The Terror Journal

A Journal on Terrorism and Genocide

Congo rebel leader Nkunda arrested in Rwanda

Rwanda and Congo on Friday announced the arrest in Rwandan territory of Congolese Tutsi rebel leader Laurent Nkunda during a joint military operation against rebels on their Great Lakes border.

Nkunda has led a Tutsi rebellion in eastern Democratic Republic of Congo since 2004 and is wanted for war crimes.

Congo’s government said they would seek Nkunda’s extradition from Rwanda and that his detention could end the activity of one of the most powerful and feared eastern rebel groups, recently split by a leadership dispute.

Congolese and Rwandan military commanders said Nkunda was detained after he and three battalions of his fighters tried to resist the joint Congolese-Rwandan operation which was launched this week to hunt Rwandan Hutu militiamen operating in Congo.

In the operation, marking unprecedented cooperation between the Great Lakes neighbors after years of mutual suspicion and hostility, more than 3,500 Rwandan troops have crossed the border into Congo.

Wars, rebellions and ethnic violence since 1998 have killed more than 5 million Congolese, holding back the development of the huge former Belgian colony in central Africa, which is rich in minerals such as copper, cobalt, coltan, gold and uranium.

“Ex-general Laurent Nkunda was arrested on Thursday, January 22 at 2230 hours while he was fleeing on Rwandan territory after he had resisted our troops at Bunagana with three battalions,” Congolese and Rwandan military commanders said in a statement.

Rwandan military spokesman Jill Rutaremara said Nkunda was being held at Gisenyi by Rwandan authorities.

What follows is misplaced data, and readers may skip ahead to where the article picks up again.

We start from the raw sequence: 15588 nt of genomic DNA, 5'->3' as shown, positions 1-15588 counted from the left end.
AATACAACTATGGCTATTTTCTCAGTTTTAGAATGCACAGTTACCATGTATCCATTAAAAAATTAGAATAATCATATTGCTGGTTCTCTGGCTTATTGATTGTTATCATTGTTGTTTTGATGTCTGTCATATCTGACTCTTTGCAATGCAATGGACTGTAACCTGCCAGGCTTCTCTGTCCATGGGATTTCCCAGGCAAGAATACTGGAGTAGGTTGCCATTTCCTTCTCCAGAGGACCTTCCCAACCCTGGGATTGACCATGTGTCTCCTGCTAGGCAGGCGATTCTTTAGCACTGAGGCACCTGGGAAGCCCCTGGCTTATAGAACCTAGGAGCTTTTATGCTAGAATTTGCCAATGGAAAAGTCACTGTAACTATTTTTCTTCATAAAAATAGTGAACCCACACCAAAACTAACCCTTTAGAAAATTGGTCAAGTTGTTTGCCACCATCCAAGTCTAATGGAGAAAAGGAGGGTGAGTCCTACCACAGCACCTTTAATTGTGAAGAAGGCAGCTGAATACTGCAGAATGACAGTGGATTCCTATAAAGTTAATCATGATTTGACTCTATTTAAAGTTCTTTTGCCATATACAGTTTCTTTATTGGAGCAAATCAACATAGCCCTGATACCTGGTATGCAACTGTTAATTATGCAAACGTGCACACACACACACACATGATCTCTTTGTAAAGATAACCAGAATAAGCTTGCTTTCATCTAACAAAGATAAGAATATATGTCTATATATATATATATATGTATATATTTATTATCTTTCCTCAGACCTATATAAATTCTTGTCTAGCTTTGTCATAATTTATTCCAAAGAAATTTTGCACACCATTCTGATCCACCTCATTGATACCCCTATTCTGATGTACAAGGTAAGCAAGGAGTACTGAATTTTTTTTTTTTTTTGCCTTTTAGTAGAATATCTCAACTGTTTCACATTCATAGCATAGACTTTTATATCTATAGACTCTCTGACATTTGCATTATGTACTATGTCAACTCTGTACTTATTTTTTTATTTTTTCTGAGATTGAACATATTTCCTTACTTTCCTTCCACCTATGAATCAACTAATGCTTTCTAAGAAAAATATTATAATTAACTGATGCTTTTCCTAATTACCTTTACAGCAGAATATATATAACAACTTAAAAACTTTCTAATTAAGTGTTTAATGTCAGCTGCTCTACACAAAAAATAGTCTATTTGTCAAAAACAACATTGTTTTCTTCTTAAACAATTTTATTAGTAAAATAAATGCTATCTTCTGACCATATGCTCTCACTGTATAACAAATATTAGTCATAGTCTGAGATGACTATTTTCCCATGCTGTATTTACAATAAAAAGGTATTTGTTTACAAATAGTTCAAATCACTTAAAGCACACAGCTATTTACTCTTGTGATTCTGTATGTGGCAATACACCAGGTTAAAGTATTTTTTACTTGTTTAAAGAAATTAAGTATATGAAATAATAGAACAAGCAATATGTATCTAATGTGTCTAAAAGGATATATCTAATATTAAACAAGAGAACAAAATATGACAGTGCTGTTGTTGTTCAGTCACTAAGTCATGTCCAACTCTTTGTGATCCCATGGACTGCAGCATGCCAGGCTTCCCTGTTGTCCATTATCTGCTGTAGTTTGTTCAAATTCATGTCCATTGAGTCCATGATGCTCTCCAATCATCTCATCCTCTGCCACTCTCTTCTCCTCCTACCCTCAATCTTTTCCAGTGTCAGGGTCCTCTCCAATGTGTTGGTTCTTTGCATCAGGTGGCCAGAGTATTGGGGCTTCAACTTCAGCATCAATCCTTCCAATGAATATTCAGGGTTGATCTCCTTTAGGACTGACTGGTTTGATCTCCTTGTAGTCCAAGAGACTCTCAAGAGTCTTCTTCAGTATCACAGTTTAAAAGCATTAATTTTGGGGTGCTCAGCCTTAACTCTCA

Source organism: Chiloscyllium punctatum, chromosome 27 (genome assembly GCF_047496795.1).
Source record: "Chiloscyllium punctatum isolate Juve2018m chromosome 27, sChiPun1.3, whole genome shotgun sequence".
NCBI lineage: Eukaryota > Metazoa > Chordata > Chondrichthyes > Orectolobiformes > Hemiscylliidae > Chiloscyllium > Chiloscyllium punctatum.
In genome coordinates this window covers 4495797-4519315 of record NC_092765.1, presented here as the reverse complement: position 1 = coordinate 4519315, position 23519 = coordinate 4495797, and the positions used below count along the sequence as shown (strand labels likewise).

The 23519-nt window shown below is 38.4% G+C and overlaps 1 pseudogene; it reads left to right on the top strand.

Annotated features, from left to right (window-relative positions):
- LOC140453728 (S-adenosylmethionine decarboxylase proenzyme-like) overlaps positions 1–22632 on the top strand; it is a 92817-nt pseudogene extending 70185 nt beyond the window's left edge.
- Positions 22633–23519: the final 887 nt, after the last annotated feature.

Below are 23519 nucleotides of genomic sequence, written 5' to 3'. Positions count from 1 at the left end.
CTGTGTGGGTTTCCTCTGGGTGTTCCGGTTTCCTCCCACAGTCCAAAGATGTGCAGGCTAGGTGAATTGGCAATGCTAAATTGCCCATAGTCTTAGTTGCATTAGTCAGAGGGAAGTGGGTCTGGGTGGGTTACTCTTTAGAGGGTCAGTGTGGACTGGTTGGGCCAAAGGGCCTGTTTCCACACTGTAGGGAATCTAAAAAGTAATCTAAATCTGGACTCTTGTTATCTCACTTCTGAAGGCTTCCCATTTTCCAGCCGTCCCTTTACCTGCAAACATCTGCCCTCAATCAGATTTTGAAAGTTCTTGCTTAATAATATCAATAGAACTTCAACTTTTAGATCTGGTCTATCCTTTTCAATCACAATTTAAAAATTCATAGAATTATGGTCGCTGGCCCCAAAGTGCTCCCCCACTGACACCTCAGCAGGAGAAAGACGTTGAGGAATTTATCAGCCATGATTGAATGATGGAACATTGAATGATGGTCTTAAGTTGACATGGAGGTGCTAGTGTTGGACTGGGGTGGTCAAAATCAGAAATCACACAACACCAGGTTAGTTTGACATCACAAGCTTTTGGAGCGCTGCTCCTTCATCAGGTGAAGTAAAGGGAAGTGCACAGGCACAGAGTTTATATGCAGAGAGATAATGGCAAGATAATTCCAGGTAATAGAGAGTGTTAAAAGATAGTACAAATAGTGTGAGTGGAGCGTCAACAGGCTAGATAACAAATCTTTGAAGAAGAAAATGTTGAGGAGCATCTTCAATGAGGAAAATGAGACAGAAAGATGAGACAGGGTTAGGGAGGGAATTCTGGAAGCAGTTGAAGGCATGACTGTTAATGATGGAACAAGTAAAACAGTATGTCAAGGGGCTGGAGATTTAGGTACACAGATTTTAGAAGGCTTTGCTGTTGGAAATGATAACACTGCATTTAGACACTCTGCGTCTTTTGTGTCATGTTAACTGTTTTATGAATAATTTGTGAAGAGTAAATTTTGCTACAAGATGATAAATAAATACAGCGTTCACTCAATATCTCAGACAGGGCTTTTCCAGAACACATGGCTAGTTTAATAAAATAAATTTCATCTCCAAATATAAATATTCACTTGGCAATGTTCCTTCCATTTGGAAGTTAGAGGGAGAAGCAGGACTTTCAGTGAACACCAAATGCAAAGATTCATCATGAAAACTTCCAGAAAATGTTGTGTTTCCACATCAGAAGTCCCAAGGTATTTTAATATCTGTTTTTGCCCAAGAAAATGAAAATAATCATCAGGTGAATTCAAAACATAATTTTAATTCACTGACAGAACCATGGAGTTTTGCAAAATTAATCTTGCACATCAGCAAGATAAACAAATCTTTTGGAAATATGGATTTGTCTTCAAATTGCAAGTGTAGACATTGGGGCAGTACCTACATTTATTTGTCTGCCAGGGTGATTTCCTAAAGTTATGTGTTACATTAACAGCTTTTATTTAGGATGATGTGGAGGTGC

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A Congolese army colonel, who asked not to be named, said Nkunda and rebels loyal to him had fought against Rwandan and Congolese troops when they arrived on Thursday at Bunagana, a town on the border with Uganda in Congo’s North Kivu province.

But a rebel associate of Nkunda, Jean-Desire Muiti, disputed the account of his arrest, saying the rebel leader had gone to Rwanda late on Thursday after being “called for consultations.”

Congolese Information Minister Lambert Mende told Reuters Congo would seek Nkunda’s extradition.

“There is a Congolese arrest warrant against him. He is Congolese. He committed his crimes in Congo. So it is normal that he would be judged in Congo,” Mende said.

He earlier told the BBC that with the arrest, Nkunda’s rebellion was “over or ending.”

International Criminal Court prosecutors have a war crimes arrest warrant for Bosco Ntaganda, Nkunda’s military chief who broke with him recently and is backing the Congolese-Rwandan operation against the FDLR. But a spokeswoman for the ICC Prosecutor declined to say if Nkunda would be prosecuted.

Many ordinary Congolese welcomed his arrest. “He must be brought back to Congo and face justice for his acts,” said local Congolese pastor Crispin Kombozi.

UK-based charity Save the Children said Nkunda’s arrest could mean the release of up to 1,500 child soldiers.

“There is no way of predicting what will happen over the next couple of days, but Nkunda’s arrest is a real turning point and one we hope will lead to the escape or release of more child soldiers,” country director Gilbert Hascoet said in a statement.

The Hutu FDLR presence in Congo has been a root cause of 15 years of regional violence. Some of their 6,000 fighters took part in Rwanda’s 1994 genocide and they have been often pursued by Congolese and Rwandan Tutsi-led forces in Congo’s east.

“Nkunda’s scalp was a prerequisite, politically, for the joint operations about to get under way,” Philippe de Pontet, analyst at the Eurasia Group, said in a note.

Late last year, Nkunda, who said his rebels were fighting to defend Congo’s Tutsi minority against the FDLR, led his CNDP guerrillas in a big anti-government offensive in North Kivu.

The United Nations, which has 17,000-strong peacekeeping force in Congo, fears civilians could suffer in fresh fighting.

Source: Reuters


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